OSHAWA – Emergencies can happen anytime, anywhere. Severe weather such as floods, tornadoes, ice and snowstorms as well as prolonged power outages can occur in any community.
The City encourages residents to be ready for an emergency by preparing an emergency kit for their home. The kit should have enough food, water and any applicable medications to last at least 72 hours (three days). Remember to think of pets in your 72 hour plan. At minimum, have food and water, proper identification, a leash and/or carrier for them.
The City of Oshawa website has a variety of resources to assist you in preparing for and acting during an emergency, including:
- an Emergency Preparedness video;
- what to include in your family and vehicle emergency kits;
- types of emergencies and how to respond before, during and after the event.
The Region of Durham has emergency shelters for single men, women with and without children, and youth. The Region advises that when temperatures are expected to drop below minus 15 degrees Celsius, or if severe winter conditions are anticipated during the next 24 to 36 hours, emergency shelters may expand their services. Additionally, a community initiative with faith-based communities is offering people a warm and safe place to stay in the evenings this winter. For more information, visit the Region’s Emergency Shelters webpage and the City’s Unsheltered webpage.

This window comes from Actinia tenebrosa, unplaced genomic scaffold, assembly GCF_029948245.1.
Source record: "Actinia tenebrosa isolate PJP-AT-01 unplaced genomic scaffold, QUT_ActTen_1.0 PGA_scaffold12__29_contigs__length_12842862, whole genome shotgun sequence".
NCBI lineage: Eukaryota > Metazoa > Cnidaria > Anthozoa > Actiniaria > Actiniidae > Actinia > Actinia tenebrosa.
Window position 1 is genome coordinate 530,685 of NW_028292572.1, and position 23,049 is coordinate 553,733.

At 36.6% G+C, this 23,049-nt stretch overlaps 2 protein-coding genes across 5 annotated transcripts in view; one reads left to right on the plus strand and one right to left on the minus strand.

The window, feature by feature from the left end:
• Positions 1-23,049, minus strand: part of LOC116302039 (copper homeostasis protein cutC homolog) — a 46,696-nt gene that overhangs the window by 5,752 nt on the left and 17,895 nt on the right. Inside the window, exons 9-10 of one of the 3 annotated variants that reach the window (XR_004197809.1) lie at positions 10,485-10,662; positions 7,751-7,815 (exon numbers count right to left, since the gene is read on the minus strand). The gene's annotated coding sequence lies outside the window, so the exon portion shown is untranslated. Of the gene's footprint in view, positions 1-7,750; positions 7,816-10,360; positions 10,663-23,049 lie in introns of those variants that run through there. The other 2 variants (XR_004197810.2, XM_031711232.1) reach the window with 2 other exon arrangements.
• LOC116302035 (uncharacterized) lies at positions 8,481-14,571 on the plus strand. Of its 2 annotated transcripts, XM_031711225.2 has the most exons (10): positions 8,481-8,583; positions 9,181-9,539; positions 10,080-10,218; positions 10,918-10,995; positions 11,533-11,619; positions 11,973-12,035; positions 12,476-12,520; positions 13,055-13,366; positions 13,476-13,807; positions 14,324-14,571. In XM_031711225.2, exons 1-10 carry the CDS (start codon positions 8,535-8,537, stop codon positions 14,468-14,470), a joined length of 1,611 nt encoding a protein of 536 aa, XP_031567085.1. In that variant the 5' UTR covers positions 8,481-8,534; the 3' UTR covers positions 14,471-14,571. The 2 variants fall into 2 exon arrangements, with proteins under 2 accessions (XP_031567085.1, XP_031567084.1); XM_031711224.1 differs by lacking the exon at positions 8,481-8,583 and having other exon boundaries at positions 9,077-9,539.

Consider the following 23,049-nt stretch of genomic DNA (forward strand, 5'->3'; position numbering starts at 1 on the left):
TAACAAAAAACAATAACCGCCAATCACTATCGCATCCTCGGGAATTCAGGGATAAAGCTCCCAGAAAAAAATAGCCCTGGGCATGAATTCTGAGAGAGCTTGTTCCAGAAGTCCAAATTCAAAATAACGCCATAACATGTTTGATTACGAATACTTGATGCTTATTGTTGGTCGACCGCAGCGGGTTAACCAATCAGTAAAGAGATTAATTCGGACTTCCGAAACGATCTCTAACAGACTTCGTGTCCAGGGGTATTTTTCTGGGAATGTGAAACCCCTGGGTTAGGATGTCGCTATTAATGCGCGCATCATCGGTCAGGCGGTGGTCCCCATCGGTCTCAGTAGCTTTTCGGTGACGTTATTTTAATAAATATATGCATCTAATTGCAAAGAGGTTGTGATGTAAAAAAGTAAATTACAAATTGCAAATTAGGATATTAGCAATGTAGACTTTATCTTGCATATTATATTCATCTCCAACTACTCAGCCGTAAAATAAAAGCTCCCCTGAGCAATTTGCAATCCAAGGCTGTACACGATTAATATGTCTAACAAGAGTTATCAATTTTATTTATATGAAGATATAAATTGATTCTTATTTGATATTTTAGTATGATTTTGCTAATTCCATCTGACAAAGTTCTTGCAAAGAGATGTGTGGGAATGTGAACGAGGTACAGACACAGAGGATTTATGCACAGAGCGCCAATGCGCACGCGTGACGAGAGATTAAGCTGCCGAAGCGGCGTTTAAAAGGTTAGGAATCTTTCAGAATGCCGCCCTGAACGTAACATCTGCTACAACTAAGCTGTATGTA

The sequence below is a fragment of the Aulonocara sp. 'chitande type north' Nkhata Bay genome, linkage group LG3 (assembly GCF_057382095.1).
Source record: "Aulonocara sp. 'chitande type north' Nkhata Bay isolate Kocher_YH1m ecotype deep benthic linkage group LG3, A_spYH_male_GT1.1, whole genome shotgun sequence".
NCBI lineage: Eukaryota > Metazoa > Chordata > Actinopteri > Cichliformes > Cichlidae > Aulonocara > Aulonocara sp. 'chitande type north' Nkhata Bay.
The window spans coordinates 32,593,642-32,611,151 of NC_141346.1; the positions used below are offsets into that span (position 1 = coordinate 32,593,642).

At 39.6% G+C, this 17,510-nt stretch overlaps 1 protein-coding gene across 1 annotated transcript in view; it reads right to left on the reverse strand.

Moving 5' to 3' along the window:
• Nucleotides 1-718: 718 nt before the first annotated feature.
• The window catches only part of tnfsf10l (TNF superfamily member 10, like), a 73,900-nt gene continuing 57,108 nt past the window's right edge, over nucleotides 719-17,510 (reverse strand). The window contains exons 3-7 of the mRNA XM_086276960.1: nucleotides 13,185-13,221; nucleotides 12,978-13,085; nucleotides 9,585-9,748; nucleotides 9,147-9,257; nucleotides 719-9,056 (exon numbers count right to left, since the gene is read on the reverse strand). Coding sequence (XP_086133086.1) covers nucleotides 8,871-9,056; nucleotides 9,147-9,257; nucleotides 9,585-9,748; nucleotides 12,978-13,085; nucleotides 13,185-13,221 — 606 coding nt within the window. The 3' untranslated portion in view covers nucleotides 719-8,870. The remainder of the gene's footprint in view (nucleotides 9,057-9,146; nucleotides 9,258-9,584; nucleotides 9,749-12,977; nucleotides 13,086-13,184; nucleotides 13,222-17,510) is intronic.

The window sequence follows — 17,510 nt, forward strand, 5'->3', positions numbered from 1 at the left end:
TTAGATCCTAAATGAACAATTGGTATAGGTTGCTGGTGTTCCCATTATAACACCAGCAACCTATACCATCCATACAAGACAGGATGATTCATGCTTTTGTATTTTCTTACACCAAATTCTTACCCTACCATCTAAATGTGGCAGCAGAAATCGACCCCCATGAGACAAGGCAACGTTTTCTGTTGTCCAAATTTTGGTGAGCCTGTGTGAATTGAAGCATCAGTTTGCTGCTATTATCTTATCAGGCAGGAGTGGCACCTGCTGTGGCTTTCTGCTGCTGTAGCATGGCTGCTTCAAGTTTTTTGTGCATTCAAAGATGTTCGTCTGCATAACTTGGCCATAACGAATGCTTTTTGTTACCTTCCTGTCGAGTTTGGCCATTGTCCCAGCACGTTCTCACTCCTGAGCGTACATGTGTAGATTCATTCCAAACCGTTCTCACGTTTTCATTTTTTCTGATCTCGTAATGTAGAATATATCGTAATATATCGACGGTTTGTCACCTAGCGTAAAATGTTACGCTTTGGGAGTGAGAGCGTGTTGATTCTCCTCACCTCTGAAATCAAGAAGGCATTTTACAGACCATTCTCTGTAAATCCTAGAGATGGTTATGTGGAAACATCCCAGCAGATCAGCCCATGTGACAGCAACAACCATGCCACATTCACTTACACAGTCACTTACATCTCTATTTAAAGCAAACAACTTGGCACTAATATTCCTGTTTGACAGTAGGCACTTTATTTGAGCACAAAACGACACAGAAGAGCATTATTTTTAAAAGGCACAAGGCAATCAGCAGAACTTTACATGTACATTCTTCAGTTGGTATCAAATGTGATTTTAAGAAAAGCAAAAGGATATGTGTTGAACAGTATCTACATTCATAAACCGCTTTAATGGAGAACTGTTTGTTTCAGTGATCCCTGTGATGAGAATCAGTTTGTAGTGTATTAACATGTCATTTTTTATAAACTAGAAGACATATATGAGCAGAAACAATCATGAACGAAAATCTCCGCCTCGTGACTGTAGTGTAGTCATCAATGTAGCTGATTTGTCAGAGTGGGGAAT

During a local emergency, information updates from the City of Oshawa will be available through the City’s Emergency Updates webpage and alerts, the City Twitter account and Facebook account, and by calling Service Oshawa (905-436-3311).
The City of Oshawa encourages you to bookmark its emergency communications and to subscribe to emergency alerts so you can quickly access updates from governing authorities should an emergency situation arise.
For more information on Emergency Preparedness, or to subscribe to City of Oshawa Emergency Alerts visit www.oshawa.ca/emergencynews.
“Knowing what to do and how to do it when an emergency strikes can be the difference between a manageable, safe response for you and your family and a potentially life-threatening situation,” said Councillor Rick Kerr, Chair of the Community Services Committee. “The first step is preparedness by having clear access to knowledge. I encourage all citizens to take the time to investigate our City’s helpful and effective information. It pays to be ready.”